Moreover, profits reaped by the poachers have helped to fund organisations such as the Lord’s Resistance Army, which kidnaps and mutilates children. Or al-Shabaab, which kills elephants to help pay for the weapons it needs to conduct atrocities such as the Westgate mall massacre. Or Boko Haram, which sent supporters across the border into Cameroon to trade ivory to fund its terrorist network. There is a lot more at stake than the survival of a single species.
The money raised in our appeal – that is, your generosity – made such a difference in the areas where the conservationists funded by our partner charity, Space for Giants, operate.
In central Kenya, our newly trained wildlife rangers cut poaching rates by three-quarters. A superb new 56,000-acre nature reserve has been established at Loisaba. This is a haven for Kenya’s second largest elephant population and also the country’s only stable lion population, as well as for Grévy’s zebras, wild dogs, leopards and cheetahs.
But the scale of the poaching problem is such that, even though these are successes to be applauded, only a continent-wide response can provide a proper and lasting solution. The Elephant Protection Initiative (EPI) is an African-led conservation commitment adopted at the 2014 London Conference, and our aim will be to support it by providing frontline protection to safeguard at least 40,000 African elephants by 2020. We also want to create a unified voice to end the illegal ivory trade – something that has been sorely lacking in recent years.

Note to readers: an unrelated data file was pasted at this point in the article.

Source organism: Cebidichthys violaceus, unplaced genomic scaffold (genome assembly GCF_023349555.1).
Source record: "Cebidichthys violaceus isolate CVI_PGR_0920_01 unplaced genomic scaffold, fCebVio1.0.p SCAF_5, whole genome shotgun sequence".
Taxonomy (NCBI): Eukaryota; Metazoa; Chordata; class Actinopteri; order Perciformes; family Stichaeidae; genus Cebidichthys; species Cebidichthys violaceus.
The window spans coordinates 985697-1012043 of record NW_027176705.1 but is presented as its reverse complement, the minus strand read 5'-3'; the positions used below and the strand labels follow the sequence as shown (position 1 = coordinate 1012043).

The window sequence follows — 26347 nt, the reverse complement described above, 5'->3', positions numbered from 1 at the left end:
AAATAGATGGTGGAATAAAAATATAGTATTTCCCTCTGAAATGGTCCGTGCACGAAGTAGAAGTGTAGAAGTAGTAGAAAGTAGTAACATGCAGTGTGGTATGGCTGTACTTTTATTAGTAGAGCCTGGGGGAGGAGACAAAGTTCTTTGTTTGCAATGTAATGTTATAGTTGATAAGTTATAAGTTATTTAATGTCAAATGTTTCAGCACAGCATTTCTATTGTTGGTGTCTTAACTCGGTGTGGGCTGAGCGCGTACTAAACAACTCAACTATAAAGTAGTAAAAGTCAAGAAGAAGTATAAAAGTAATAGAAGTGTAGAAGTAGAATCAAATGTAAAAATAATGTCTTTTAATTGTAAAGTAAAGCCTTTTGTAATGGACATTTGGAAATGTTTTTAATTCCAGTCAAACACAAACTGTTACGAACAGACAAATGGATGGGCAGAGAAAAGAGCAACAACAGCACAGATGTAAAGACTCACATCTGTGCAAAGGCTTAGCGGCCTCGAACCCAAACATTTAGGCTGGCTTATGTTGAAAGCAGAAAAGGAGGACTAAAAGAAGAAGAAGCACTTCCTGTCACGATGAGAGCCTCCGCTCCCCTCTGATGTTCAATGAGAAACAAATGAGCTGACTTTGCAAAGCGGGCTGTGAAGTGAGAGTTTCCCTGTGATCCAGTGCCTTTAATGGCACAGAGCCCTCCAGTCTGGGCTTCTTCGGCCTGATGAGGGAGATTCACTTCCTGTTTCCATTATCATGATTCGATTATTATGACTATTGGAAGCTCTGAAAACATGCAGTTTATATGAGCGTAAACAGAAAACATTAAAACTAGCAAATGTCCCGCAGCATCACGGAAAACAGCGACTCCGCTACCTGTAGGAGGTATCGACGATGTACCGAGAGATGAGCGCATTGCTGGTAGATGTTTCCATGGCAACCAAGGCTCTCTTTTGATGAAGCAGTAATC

This week, we will highlight Kenya and Uganda, which have agreed to join Gabon as founding members of the Giants Club. Ethiopia, Rwanda, Liberia, Sierra Leone, Tanzania and the Democratic Republic of the Congo have all made clear their interest in joining. That’s not a bad start. During the coming months, we hope more names will join that list.
Already Space for Giants, of which I am now patron, is working closely with the Kenya Wildlife Service, which has joined this initiative. The charity that enforces the EPI is a remarkable one: Stop Ivory has earned the trust and respect of the Kenyan government through its brave work in this area. Its task, to get rid of ivory stocks across the country, is a daunting one. But they have made impressive progress, albeit with a long way to go.
In Uganda, Space for Giants’ teams will help the government stem the flow of illegal ivory from the Congo basin and build capacity to protect its recovering but still vulnerable elephant populations. In Ethiopia, Space for Giants has already audited the resources of the wildlife authority to protect its southern elephants, in anticipation of the country joining the Giants Club shortly.
When I asked President Ali Bongo of Gabon to work with us on this new initiative, he said: “We must act now, and we must act united.” I agree, and I hope you will too. Africa’s elephants could soon be extinct; and while saving them is only a small part of the mammoth tasking facing those of us who want to conserve the Earth, it is a vital one. The battle to stop these beautiful animals being turned into trinkets will be long and bloody – but it is not an optional one. We must fight the poachers – and win.